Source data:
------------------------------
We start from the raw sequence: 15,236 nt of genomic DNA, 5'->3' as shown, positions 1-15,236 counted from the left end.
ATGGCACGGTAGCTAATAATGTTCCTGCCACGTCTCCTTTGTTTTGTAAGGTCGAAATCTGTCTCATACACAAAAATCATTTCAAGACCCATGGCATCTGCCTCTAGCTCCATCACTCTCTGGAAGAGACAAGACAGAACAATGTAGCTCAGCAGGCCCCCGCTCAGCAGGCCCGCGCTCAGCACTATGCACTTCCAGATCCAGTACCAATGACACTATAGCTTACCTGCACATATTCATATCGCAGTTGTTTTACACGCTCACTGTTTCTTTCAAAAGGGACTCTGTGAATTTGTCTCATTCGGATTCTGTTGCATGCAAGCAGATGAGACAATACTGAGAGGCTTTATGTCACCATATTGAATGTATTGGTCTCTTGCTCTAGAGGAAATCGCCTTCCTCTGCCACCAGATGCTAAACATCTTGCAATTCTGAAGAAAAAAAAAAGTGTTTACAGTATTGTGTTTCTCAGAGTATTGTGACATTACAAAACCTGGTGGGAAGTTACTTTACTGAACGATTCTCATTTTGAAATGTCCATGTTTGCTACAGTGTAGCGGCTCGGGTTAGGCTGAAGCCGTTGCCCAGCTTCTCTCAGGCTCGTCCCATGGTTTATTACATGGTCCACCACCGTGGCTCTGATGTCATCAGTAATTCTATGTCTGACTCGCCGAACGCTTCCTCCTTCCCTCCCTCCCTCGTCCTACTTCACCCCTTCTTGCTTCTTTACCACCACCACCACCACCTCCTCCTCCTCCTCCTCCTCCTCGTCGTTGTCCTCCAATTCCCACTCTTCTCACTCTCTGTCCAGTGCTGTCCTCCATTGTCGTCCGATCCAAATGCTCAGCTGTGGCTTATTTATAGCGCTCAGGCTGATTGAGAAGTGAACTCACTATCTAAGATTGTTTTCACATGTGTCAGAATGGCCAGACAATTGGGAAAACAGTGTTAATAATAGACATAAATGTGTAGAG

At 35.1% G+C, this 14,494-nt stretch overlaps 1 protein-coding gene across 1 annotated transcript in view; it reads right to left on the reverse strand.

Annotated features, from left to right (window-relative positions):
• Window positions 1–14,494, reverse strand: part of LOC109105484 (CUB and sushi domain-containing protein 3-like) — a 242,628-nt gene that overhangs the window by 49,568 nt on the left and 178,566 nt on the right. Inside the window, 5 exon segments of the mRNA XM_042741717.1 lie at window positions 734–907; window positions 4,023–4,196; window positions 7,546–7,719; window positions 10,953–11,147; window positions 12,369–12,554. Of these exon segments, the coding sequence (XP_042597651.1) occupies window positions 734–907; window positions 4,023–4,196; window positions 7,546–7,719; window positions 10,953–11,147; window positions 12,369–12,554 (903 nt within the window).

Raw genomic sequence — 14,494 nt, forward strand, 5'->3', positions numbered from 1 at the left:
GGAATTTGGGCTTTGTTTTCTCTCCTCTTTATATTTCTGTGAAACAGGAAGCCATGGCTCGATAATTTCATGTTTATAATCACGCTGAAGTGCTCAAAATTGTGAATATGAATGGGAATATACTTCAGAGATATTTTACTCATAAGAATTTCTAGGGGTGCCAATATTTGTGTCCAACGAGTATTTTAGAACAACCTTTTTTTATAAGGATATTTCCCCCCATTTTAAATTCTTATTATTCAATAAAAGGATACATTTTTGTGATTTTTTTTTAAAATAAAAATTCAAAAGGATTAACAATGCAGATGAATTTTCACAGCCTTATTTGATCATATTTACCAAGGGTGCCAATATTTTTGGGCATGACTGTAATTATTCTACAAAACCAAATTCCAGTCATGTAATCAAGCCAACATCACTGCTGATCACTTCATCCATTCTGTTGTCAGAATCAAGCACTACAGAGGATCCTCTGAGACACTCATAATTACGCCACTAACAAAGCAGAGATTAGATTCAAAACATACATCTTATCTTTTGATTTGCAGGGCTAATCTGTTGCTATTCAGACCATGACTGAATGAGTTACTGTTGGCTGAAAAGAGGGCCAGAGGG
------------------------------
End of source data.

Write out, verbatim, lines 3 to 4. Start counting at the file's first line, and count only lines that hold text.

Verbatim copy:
At 35.1% G+C, this 14,494-nt stretch overlaps 1 protein-coding gene across 1 annotated transcript in view; it reads right to left on the reverse strand.

Annotated features, from left to right (window-relative positions):